Here are 12 facts from Wine Folly that will completely change the way you think about red wine.
1. Drinking red wine in small doses is better for you than not drinking at all!
It might come as a surprise, but several human trial studies have shown moderate red wine consumption to be better for you than not drinking at all. Why? The antioxidants found in red wine lower incidences of cardiovascular disease, mortality, and type-2 diabetes. Of course, if you drink more than you’re supposed to, the benefits are replaced by increased health risks.
2. Red wine’s health benefits come from tannin.
Pretty much everything in wine that’s not alcohol or water is a type of polyphenol. Polyphenols include tannin, colour pigment, wine aromas, resveratrol, and about 5,000 other plant compounds. Of these polyphenols, the most abundant in wine for health reasons are Procyanidins, which are a type of condensed tannin also found in green tea and dark chocolate. This compound is specifically associated with inhibiting cholesterol plaque in blood vessels, which is highly beneficial to heart health and longevity.
3. Some red wines are better for you than others.
Not all red wines are made the same. Some wines have significantly higher levels of “good for you stuff” than others (condensed tannins–see above). For example, Cabernet Sauvignon has more condensed tannins than Pinot Noir, but both wines have much less than Tannat, Petite Sirah, or Sagrantino. While it’s rather difficult to determine which wines are best (exactly), here are some clues:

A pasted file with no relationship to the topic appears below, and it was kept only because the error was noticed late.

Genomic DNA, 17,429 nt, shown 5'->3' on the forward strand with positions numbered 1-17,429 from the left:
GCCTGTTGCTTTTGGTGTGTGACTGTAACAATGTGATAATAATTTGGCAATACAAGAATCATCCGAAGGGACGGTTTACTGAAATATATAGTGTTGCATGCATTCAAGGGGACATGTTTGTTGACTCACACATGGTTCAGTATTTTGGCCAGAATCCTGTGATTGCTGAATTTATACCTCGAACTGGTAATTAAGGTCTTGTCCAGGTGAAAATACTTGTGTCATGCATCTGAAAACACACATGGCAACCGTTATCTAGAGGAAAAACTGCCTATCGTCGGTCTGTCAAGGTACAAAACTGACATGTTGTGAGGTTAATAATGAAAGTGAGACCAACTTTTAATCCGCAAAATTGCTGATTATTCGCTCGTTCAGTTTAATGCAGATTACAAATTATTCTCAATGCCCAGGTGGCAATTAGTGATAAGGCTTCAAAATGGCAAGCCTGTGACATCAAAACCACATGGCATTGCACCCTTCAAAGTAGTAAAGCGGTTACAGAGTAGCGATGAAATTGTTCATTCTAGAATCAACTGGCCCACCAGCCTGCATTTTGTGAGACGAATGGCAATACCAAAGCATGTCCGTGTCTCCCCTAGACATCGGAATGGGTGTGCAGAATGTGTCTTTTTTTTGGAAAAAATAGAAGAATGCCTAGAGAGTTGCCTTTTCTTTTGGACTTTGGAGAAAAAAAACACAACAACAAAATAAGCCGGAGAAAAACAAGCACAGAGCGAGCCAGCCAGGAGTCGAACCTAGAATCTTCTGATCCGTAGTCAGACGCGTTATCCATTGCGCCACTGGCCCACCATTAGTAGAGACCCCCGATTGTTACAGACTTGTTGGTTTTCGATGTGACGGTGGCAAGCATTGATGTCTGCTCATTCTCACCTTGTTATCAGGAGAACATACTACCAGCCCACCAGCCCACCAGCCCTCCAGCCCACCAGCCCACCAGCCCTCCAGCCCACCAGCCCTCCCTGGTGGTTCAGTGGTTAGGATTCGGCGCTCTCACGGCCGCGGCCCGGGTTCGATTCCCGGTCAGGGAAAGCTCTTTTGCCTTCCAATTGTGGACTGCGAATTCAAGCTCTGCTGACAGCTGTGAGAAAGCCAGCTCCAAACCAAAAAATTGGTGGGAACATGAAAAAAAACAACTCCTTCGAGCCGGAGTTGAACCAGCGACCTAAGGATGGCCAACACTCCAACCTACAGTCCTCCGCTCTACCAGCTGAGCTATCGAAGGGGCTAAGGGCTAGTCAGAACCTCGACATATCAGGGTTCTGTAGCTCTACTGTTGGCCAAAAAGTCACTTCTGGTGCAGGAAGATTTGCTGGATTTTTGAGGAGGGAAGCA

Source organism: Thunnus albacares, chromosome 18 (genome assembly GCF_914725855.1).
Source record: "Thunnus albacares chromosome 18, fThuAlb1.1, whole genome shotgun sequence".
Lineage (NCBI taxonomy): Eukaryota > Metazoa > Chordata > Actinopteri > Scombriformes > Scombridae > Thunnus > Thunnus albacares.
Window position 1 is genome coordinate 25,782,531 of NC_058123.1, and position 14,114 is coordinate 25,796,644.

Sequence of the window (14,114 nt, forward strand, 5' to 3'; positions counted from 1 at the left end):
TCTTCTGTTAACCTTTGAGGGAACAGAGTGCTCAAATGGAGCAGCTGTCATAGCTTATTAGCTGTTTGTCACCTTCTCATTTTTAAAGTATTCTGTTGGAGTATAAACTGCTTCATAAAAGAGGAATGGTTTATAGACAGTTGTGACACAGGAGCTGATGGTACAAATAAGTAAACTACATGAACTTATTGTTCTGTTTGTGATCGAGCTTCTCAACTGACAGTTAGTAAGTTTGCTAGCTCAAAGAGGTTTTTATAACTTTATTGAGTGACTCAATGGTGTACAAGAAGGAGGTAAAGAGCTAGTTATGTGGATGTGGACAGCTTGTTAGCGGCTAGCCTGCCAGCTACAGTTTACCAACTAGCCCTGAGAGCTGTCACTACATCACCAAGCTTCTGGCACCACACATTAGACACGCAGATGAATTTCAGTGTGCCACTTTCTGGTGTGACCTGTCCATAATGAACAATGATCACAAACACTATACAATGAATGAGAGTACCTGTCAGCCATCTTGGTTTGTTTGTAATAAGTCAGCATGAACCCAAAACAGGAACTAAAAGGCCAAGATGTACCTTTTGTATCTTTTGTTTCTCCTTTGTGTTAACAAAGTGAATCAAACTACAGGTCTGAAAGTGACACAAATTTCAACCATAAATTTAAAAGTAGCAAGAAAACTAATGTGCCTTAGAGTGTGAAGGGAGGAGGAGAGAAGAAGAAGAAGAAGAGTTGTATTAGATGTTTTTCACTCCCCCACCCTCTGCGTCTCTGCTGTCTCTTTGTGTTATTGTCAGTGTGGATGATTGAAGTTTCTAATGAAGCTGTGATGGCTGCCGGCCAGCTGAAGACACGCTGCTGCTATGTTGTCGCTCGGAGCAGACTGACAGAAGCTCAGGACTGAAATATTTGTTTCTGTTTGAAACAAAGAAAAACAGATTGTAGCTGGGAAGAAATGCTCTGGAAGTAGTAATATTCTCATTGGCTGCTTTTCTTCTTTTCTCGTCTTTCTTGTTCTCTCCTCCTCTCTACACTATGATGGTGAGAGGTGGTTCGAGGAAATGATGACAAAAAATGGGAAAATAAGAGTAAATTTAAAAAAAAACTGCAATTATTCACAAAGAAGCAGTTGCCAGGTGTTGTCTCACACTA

- Dry red wines are better than sweet wines.
- Red wines with lower alcohol (preferably below 13% ABV) are better than high alcohol wines
- Red wines with higher tannin (those that are more astringent) are better than low tannin wines.
4. Young red wines are better for you than old red wines.
We’ve been told for years that old wines are the best wines. It’s true that some wines taste better when well-aged, but when it comes to the health aspects of wine, old wine isn’t as good! Young red wines contain greater tannin levels than any other type of wine.
5. The colour in red wine comes from the grape skins.
The colour in wine comes from a plant pigment called anthocyanin, which is found in the skins of red grapes.
6. As red wines age, they become lighter in colour.
The colour becomes less intense as wine ages. Very old wines are pale and translucent in colour.
7. Nearly all red wines are made from one species of grape.
All of the most common red wines, including Cabernet Sauvignon, Syrah, Merlot, and Pinot Noir are of just one species of grape: Vitis vinifera. There are certainly other species used for wine (there are some 65-70 vitis species), but they are very rarely used for wine. Vitis vinifera is commonly considered the wine grape species.
8. Red grapes are older than white wine grapes.
The yellow and green-colored grapes that produce white wines are thought to have originally come from a DNA mutation of red grapevines. This is a pretty convincing hypothesis, since Pinot Noir and Pinot Blanc share the same DNA.